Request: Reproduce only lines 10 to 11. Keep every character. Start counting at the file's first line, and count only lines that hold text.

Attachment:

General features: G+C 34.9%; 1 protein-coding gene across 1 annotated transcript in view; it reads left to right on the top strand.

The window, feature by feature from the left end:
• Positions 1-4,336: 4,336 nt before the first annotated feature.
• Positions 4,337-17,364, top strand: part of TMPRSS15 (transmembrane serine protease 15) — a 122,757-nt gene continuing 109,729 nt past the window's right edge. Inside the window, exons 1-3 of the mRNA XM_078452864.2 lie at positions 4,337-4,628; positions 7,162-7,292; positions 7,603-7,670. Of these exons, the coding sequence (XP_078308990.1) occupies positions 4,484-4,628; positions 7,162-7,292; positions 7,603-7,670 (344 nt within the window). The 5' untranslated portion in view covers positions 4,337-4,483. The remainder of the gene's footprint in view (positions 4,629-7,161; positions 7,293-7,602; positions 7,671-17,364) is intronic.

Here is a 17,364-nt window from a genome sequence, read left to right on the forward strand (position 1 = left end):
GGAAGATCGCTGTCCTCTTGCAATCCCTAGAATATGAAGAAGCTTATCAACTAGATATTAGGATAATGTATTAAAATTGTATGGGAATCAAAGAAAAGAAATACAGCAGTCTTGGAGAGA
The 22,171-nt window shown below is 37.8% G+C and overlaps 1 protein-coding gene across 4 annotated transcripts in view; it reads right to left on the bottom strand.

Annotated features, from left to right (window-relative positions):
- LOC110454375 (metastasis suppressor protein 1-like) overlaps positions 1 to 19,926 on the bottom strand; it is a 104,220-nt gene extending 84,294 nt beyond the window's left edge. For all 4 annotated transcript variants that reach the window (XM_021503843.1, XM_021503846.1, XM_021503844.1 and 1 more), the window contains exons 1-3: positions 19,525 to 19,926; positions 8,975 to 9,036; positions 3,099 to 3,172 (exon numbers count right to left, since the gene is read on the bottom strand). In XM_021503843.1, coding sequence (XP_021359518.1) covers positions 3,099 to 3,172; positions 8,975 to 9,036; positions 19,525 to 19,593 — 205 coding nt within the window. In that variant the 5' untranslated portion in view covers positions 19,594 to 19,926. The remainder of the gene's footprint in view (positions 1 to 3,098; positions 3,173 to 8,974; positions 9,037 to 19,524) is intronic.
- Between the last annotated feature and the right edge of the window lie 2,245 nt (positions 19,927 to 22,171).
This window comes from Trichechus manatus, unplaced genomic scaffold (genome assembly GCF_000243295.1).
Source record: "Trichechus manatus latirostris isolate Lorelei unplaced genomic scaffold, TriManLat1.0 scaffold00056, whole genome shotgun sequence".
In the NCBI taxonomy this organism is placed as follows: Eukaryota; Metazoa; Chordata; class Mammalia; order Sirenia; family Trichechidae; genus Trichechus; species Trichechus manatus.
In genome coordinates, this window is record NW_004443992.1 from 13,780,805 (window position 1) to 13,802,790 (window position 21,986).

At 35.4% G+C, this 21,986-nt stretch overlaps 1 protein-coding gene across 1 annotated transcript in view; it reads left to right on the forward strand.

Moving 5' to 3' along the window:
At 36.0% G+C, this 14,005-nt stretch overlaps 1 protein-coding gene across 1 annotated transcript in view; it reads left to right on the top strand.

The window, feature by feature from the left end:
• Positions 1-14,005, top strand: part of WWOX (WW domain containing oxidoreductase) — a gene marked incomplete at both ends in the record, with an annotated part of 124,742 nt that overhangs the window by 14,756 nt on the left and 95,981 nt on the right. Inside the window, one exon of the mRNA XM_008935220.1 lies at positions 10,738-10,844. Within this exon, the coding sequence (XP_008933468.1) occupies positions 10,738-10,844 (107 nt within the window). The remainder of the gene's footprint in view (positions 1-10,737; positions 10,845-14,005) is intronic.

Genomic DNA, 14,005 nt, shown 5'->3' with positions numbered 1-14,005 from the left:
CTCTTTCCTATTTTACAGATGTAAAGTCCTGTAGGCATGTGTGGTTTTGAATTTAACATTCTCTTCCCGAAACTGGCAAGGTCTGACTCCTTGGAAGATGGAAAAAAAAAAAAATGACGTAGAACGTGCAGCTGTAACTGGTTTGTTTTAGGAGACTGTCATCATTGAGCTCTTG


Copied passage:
- Between the last annotated feature and the right edge of the window lie 2,245 nt (positions 19,927 to 22,171).
This window comes from Trichechus manatus, unplaced genomic scaffold (genome assembly GCF_000243295.1).